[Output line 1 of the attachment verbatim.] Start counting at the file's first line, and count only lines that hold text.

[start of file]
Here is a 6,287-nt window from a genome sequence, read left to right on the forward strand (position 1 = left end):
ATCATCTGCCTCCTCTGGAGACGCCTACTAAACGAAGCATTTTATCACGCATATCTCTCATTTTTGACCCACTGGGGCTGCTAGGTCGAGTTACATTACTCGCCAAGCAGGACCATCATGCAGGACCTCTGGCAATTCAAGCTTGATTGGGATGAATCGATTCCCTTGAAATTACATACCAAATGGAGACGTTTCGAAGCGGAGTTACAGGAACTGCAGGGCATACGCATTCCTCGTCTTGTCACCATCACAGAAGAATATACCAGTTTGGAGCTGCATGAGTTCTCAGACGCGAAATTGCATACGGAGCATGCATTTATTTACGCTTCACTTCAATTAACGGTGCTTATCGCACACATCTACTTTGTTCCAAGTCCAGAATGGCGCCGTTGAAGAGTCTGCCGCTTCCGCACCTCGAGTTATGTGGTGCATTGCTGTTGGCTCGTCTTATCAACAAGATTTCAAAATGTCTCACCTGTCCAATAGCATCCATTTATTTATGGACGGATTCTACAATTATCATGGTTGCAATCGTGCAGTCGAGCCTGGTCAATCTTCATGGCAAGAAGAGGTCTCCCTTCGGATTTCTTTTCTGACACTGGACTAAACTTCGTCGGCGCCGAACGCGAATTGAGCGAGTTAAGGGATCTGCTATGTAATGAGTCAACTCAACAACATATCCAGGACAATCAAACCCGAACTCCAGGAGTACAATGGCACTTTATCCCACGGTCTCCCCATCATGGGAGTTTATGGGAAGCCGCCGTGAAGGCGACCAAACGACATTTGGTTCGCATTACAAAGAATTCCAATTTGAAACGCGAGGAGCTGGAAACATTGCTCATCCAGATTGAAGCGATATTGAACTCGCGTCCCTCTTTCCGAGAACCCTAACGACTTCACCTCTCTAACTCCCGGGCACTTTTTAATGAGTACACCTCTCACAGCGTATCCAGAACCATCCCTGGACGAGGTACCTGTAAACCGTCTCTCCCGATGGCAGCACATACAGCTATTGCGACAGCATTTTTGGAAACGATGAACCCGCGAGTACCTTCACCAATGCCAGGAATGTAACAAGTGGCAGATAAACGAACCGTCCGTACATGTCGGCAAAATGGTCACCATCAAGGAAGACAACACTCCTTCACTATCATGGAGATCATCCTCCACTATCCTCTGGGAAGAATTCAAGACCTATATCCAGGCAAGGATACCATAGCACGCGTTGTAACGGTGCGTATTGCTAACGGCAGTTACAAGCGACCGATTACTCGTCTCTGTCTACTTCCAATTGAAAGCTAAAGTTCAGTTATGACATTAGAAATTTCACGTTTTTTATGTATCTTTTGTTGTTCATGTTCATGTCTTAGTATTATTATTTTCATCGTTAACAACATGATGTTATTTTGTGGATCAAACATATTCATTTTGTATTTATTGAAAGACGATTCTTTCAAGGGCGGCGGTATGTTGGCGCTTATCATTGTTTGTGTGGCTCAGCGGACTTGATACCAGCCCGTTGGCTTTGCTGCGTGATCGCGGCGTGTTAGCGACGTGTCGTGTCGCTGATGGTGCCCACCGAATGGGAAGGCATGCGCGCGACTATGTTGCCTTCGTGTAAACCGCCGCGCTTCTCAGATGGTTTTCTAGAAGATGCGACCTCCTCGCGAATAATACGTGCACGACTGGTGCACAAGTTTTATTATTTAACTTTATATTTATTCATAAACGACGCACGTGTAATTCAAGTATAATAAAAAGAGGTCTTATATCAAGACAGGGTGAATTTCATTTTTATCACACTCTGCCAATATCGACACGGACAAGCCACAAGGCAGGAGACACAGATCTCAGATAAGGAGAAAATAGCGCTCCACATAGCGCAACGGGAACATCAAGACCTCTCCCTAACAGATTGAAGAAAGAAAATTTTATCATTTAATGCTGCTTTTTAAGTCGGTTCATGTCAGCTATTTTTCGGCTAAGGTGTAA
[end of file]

Here is a 6,287-nt window from a genome sequence, read left to right on the forward strand (position 1 = left end):